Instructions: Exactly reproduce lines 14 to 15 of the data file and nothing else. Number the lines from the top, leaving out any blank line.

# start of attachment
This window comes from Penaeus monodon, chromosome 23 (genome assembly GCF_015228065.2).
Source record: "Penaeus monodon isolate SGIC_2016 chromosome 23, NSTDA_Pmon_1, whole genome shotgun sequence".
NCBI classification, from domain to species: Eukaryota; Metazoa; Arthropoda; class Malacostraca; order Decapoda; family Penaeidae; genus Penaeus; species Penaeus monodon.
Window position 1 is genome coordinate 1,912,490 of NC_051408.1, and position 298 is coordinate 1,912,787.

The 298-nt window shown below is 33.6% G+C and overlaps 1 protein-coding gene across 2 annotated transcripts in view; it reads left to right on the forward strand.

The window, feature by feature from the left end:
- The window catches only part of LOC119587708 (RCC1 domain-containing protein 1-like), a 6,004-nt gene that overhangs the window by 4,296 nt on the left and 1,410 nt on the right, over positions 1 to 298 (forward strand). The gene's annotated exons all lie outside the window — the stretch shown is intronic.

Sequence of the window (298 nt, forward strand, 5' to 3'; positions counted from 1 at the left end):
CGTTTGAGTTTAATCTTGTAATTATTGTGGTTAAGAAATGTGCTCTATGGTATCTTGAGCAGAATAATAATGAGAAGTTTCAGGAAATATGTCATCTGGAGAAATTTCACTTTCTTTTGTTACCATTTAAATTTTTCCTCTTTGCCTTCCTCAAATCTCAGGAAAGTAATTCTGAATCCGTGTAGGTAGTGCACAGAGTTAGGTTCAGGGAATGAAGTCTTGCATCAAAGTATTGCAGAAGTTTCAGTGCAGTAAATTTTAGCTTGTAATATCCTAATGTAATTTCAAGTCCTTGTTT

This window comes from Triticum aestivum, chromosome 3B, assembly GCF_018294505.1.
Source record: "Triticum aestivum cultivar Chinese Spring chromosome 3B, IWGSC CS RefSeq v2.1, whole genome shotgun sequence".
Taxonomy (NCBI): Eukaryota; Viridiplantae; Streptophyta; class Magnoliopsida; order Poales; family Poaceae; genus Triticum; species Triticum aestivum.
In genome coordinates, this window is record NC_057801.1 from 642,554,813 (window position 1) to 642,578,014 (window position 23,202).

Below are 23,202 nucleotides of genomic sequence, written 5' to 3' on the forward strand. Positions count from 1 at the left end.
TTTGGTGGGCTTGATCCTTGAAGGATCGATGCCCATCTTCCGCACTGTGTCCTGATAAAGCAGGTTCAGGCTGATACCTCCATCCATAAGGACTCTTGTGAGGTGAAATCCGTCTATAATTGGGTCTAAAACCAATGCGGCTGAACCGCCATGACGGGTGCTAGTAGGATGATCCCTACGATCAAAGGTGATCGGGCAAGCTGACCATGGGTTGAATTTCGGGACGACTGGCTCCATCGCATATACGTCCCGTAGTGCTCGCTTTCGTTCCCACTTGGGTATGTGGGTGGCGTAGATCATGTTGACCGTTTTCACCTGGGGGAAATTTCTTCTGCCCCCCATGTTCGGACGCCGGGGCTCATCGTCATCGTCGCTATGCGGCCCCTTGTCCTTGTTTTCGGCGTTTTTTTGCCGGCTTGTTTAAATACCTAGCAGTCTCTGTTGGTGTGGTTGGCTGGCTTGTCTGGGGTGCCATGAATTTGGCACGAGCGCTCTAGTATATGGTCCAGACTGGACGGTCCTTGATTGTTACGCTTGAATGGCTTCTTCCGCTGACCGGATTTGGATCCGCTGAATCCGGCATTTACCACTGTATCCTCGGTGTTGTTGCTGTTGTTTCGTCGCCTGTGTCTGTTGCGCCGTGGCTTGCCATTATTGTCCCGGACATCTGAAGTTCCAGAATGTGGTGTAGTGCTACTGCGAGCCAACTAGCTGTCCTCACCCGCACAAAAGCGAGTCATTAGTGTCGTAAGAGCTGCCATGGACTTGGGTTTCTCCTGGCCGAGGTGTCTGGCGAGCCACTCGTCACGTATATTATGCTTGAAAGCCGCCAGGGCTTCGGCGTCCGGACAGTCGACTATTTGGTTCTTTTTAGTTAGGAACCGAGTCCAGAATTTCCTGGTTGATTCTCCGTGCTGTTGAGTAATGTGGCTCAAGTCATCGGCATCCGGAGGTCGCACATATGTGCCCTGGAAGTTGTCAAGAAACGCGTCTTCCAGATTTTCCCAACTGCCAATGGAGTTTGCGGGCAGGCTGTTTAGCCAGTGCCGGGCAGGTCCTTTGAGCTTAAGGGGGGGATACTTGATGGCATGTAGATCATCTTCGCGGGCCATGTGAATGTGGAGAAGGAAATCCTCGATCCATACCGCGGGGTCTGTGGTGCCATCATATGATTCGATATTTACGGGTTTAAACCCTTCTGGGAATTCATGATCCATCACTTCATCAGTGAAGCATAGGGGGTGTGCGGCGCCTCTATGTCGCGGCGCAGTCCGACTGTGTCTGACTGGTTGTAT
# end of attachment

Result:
Below are 23,202 nucleotides of genomic sequence, written 5' to 3' on the forward strand. Positions count from 1 at the left end.
TTTGGTGGGCTTGATCCTTGAAGGATCGATGCCCATCTTCCGCACTGTGTCCTGATAAAGCAGGTTCAGGCTGATACCTCCATCCATAAGGACTCTTGTGAGGTGAAATCCGTCTATAATTGGGTCTAAAACCAATGCGGCTGAACCGCCATGACGGGTGCTAGTAGGATGATCCCTACGATCAAAGGTGATCGGGCAAGCTGACCATGGGTTGAATTTCGGGACGACTGGCTCCATCGCATATACGTCCCGTAGTGCTCGCTTTCGTTCCCACTTGGGTATGTGGGTGGCGTAGATCATGTTGACCGTTTTCACCTGGGGGAAATTTCTTCTGCCCCCCATGTTCGGACGCCGGGGCTCATCGTCATCGTCGCTATGCGGCCCCTTGTCCTTGTTTTCGGCGTTTTTTTGCCGGCTTGTTTAAATACCTAGCAGTCTCTGTTGGTGTGGTTGGCTGGCTTGTCTGGGGTGCCATGAATTTGGCACGAGCGCTCTAGTATATGGTCCAGACTGGACGGTCCTTGATTGTTACGCTTGAATGGCTTCTTCCGCTGACCGGATTTGGATCCGCTGAATCCGGCATTTACCACTGTATCCTCGGTGTTGTTGCTGTTGTTTCGTCGCCTGTGTCTGTTGCGCCGTGGCTTGCCATTATTGTCCCGGACATCTGAAGTTCCAGAATGTGGTGTAGTGCTACTGCGAGCCAACTAGCTGTCCTCACCCGCACAAAAGCGAGTCATTAGTGTCGTAAGAGCTGCCATGGACTTGGGTTTCTCCTGGCCGAGGTGTCTGGCGAGCCACTCGTCACGTATATTATGCTTGAAAGCCGCCAGGGCTTCGGCGTCCGGACAGTCGACTATTTGGTTCTTTTTAGTTAGGAACCGAGTCCAGAATTTCCTGGTTGATTCTCCGTGCTGTTGAGTAATGTGGCTCAAGTCATCGGCATCCGGAGGTCGCACATATGTGCCCTGGAAGTTGTCAAGAAACGCGTCTTCCAGATTTTCCCAACTGCCAATGGAGTTTGCGGGCAGGCTGTTTAGCCAGTGCCGGGCAGGTCCTTTGAGCTTAAGGGGGGGATACTTGATGGCATGTAGATCATCTTCGCGGGCCATGTGAATGTGGAGAAGGAAATCCTCGATCCATACCGCGGGGTCTGTGGTGCCATCATATGATTCGATATTTACGGGTTTAAACCCTTCTGGGAATTCATGATCCATCACTTCATCAGTGAAGCATAGGGGGTGTGCGGCGCCTCTATGTCGCGGCGCAGTCCGACTGTGTCTGACTGGTTGTAT